An antibody is a glycoprotein or immunoglobulin that binds to an antigen (or part of the antigen called an epitope), this combination makes it possible to induce an immunological reaction against an external agent. An antibody is composed of constant and variable domains. The variable domains constitute the site of binding to the antigen or paratope.
Antibodies are an important tool for the study and detection of many mechanisms and pathologies.
Antibodies are produced naturally by organisms during an immune reaction but antibodies can be produced for use in research or diagnosis. They are then separated into two groups: primary and secondary antibodies.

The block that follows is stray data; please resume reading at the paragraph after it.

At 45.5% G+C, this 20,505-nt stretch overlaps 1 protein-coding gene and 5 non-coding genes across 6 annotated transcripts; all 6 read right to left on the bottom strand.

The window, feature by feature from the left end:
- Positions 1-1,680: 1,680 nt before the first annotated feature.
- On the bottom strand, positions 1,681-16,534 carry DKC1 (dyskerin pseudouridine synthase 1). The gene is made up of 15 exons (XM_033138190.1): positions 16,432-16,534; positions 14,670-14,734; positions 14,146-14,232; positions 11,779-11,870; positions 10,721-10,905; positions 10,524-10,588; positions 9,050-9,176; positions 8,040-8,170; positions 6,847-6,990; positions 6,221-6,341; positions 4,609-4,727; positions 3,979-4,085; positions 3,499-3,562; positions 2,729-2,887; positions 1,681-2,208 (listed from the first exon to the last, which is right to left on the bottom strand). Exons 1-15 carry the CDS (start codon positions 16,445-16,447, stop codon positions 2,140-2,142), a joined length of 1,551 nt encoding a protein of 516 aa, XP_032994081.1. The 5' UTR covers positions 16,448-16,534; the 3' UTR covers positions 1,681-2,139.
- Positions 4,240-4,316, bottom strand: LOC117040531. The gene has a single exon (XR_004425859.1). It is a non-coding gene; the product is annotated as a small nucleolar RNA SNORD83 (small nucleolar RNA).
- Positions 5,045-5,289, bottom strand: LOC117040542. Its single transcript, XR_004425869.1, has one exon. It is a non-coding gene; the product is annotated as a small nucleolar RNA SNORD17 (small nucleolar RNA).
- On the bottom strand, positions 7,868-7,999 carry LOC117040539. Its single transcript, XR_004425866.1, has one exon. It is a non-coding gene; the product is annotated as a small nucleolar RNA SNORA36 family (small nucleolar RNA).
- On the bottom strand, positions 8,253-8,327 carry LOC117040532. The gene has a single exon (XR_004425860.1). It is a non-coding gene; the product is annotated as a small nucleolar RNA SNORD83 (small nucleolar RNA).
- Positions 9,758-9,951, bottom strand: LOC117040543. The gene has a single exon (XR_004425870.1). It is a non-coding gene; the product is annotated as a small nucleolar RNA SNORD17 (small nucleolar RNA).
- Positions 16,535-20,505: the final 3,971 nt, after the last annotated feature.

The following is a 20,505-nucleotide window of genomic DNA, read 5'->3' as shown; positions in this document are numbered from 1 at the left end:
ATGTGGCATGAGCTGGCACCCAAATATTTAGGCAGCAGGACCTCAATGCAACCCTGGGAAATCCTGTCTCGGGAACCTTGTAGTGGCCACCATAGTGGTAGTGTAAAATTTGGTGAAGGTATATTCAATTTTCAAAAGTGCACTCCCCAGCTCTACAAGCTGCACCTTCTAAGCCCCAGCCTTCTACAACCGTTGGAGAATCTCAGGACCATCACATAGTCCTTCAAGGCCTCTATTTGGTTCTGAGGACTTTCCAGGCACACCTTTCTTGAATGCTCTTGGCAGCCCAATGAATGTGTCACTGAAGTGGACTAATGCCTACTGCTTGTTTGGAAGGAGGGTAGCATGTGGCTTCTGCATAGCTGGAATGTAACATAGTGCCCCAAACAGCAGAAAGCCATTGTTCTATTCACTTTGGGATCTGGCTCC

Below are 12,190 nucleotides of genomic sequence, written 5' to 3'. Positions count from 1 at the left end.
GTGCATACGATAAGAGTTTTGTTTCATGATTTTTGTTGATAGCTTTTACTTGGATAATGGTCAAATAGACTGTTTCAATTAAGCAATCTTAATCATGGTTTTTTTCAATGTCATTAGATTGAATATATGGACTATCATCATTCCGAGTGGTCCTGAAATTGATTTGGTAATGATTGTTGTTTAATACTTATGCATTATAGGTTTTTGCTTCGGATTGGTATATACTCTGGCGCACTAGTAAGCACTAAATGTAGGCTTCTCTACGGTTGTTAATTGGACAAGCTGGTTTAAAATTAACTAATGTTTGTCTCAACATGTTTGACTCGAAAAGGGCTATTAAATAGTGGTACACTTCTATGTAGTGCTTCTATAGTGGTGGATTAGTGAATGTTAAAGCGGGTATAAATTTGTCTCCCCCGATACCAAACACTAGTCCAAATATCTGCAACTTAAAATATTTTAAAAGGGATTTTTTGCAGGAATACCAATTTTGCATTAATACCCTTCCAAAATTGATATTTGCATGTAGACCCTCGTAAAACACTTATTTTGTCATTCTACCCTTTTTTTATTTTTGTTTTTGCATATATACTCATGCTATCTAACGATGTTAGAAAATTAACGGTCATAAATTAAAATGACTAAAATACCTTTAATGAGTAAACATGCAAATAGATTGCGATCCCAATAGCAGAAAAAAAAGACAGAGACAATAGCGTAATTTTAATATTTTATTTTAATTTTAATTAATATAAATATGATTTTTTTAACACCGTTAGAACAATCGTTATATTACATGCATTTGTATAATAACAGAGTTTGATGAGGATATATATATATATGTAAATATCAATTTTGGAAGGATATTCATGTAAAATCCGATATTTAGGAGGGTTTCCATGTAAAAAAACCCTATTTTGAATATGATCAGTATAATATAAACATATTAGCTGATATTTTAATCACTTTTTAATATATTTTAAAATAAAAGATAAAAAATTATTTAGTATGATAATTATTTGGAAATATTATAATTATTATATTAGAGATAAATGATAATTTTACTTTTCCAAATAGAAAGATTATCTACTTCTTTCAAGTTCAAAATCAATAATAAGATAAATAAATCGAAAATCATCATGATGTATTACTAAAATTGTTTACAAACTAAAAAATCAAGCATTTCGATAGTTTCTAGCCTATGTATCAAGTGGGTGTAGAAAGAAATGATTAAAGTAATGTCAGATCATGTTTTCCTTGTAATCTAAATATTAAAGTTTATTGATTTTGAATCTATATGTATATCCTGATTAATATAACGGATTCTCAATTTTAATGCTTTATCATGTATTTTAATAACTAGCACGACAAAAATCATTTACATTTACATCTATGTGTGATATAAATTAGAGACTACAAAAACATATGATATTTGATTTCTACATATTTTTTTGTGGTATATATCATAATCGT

A secondary antibody binds to the primary antibody which is directly attached to the target antigen. By exploiting this interaction, the secondary antibodies indirectly assist in the detection and purification of the target proteins (antigens). This is done by coupling the secondary antibodies with an enzyme, a fluorochrome for example for visualization by chemiluminescence or fluorescence. Secondary antibodies can also be attached to resins or beads (magnetic or silica) in order to purify the proteins of interest.
The choice of the secondary antibody depends on the origin and type of the primary antibody used. Thus if the primary antibody is an IgG made in mice, a secondary antibody directed against mouse IgG should be taken.